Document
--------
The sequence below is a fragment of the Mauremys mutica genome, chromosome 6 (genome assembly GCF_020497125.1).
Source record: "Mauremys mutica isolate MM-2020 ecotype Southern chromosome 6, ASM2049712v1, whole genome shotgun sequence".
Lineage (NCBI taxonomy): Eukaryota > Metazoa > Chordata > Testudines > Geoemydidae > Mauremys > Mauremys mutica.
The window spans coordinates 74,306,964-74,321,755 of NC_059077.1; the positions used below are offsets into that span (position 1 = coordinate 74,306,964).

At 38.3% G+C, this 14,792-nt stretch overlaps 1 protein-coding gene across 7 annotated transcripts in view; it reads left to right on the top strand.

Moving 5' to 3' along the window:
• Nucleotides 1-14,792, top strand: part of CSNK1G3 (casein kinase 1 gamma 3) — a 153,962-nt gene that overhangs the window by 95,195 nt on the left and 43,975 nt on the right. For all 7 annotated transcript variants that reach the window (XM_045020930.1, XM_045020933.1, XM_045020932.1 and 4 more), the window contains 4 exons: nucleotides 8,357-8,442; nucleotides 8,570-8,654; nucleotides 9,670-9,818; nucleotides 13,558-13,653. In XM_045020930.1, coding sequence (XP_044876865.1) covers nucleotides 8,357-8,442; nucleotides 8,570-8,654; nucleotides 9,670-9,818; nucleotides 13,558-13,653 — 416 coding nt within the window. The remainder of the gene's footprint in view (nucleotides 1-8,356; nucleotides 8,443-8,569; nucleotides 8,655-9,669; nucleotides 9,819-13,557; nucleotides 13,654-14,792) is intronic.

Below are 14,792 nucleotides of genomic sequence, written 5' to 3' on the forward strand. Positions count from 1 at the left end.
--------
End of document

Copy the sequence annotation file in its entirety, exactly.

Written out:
The sequence below is a fragment of the Mauremys mutica genome, chromosome 6 (genome assembly GCF_020497125.1).
Source record: "Mauremys mutica isolate MM-2020 ecotype Southern chromosome 6, ASM2049712v1, whole genome shotgun sequence".
Lineage (NCBI taxonomy): Eukaryota > Metazoa > Chordata > Testudines > Geoemydidae > Mauremys > Mauremys mutica.
The window spans coordinates 74,306,964-74,321,755 of NC_059077.1; the positions used below are offsets into that span (position 1 = coordinate 74,306,964).

At 38.3% G+C, this 14,792-nt stretch overlaps 1 protein-coding gene across 7 annotated transcripts in view; it reads left to right on the top strand.

Moving 5' to 3' along the window:
• Nucleotides 1-14,792, top strand: part of CSNK1G3 (casein kinase 1 gamma 3) — a 153,962-nt gene that overhangs the window by 95,195 nt on the left and 43,975 nt on the right. For all 7 annotated transcript variants that reach the window (XM_045020930.1, XM_045020933.1, XM_045020932.1 and 4 more), the window contains 4 exons: nucleotides 8,357-8,442; nucleotides 8,570-8,654; nucleotides 9,670-9,818; nucleotides 13,558-13,653. In XM_045020930.1, coding sequence (XP_044876865.1) covers nucleotides 8,357-8,442; nucleotides 8,570-8,654; nucleotides 9,670-9,818; nucleotides 13,558-13,653 — 416 coding nt within the window. The remainder of the gene's footprint in view (nucleotides 1-8,356; nucleotides 8,443-8,569; nucleotides 8,655-9,669; nucleotides 9,819-13,557; nucleotides 13,654-14,792) is intronic.

Below are 14,792 nucleotides of genomic sequence, written 5' to 3' on the forward strand. Positions count from 1 at the left end.